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Published: Sunday, 11/20/2011

They gather for love of land

Pheasants Forever brings alive Leopold legacy for weekend

BY STEVE POLLICK
BLADE OUTDOORS EDITOR
Instructor Rick Lopez, left, Jason Adams, and Gretchen Kruse join forces in a 'Wingshooting 101' pheasant hunting experience. Instructor Rick Lopez, left, Jason Adams, and Gretchen Kruse join forces in a 'Wingshooting 101' pheasant hunting experience.
THE BLADE/STEVE POLLICK Enlarge | Buy This Photo

This is a love story, a story about people who love the land to their very cores and who are willing to go to great lengths, any lengths, to share that deep feeling of stewardship with others.

Like Luann Waters, who drove 18 hours from Oklahoma with hundreds of pounds worth of cast iron dutch overs to show how to cook outdoors [awesome grub]. Or Minnesotans Ed and Sil Pembleton, who spend too much time living out of duffels like vagabonds in order to spread the gospel of Aldo Leopold.

Rick Lopez from Indiana, Glenn Savage from Illinois, Gretchen Kruse from Wisconsin, and many fine hands from around Ohio. They all set aside other things to come and tell their chapters of the story about loving the land.

It is about the Leopold Education Project of Pheasants Forever, a special edition of which was conducted last weekend at Camp Widewater along the Maumee River near Liberty Center and in habitat-rich fields lovingly stewarded for years by the Wood/Lucas Chapter of PF in Wood County.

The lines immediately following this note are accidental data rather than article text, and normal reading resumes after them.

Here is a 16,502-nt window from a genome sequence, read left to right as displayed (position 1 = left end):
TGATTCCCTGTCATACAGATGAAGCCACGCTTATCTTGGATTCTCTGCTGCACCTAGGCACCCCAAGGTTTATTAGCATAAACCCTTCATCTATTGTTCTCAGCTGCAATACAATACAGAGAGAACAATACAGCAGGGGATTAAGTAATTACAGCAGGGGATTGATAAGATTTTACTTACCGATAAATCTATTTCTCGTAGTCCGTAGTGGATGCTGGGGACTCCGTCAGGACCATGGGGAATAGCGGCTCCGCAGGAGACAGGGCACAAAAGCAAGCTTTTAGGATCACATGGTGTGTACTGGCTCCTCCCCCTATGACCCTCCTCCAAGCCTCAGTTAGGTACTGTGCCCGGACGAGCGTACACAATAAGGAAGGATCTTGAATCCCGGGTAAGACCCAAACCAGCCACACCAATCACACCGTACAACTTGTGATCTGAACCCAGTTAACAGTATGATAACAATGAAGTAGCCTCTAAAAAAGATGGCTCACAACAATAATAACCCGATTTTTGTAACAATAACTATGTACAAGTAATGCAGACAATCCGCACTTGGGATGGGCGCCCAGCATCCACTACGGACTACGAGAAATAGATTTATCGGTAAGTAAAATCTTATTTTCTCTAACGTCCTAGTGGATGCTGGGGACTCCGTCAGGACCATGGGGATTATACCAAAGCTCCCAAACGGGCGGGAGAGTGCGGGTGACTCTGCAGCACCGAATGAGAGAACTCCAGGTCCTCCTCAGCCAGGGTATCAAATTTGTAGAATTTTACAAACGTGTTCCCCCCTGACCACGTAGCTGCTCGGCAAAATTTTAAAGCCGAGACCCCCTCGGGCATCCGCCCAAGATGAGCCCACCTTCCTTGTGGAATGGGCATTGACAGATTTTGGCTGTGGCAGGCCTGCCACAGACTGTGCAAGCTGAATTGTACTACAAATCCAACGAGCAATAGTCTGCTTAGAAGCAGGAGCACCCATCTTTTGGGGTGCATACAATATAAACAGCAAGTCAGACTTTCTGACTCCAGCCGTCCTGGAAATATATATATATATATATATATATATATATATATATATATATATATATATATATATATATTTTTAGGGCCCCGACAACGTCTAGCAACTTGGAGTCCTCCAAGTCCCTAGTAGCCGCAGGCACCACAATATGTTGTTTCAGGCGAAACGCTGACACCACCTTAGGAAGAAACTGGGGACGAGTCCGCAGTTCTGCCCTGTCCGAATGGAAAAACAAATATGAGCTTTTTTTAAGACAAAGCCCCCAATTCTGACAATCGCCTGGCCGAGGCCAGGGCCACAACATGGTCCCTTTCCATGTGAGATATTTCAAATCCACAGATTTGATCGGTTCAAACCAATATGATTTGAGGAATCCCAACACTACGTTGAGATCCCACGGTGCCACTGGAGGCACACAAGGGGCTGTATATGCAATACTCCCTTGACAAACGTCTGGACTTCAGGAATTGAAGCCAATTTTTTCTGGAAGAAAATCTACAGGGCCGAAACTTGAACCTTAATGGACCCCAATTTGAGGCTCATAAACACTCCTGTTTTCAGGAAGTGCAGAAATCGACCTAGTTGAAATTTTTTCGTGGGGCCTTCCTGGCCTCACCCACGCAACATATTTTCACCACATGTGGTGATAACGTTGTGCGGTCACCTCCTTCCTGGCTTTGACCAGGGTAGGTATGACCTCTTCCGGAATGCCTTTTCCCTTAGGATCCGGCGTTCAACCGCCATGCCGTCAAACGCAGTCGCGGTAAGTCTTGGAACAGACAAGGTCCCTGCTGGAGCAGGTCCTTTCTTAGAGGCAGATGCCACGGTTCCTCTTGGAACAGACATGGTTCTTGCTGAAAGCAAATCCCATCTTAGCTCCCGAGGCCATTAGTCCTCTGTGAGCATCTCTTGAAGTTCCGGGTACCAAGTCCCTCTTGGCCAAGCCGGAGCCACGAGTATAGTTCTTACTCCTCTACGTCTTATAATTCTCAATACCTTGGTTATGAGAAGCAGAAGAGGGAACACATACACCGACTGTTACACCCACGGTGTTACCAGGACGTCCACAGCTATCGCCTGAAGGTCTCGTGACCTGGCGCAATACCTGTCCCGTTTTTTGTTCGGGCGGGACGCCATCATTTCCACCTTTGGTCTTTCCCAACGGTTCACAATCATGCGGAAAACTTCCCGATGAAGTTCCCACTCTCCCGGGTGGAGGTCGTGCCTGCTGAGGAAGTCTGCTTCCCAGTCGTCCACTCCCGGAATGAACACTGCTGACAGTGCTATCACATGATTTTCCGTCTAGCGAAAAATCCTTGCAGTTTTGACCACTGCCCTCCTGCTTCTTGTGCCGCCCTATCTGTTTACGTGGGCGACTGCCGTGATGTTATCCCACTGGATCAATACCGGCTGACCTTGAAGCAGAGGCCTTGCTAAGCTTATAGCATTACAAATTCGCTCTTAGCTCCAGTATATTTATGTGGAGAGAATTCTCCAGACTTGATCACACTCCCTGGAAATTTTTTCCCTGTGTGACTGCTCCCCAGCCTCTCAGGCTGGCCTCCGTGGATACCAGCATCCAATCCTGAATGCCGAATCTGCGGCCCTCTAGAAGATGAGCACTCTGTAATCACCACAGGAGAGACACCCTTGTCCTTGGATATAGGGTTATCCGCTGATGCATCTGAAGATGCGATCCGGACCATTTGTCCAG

Sessions ranged the outdoor universe, from the aforementioned covered wagon-style cooking to modern GPS use in the field, reading wildlife and other "sign" in winter and in various landscapes, wingshooting 101, and enough more to make your head spin if you try to take it all in with one gulp.

In a way it was a virtual three-ringed circus, inasmuch as three workshops were under way at once. One, which stretched from Thursday evening to Sunday noon, was aimed at training 26 facilitators, from all points of Ohio and from New York state, on how to go forth and spread the gospel.

Another, aimed at 10 educators in Ohio and Michigan, endeavored to train teachers to take the message into the classroom. Pheasants Forever has adopted a No Child Left Indoors™ initiative, part of a national movement aimed at getting youth unplugged from electronics and turned on to the outdoors, nature, and wildlife in their communities.

The third element was a first -- a second, possibly. It was a hybrid deal called a hunting sports/LEP workshop which aimed to expose already ethical, safe gamebird hunters -- leaders in PF youth hunts -- to the educational side of the land ethic -- loving the land -- as so beautifully and soulfully espoused by Aldo Leopold. Indeed, it was Leopold's thoughtful essays and reflections that form the undercurrent to the PF/LEP activities.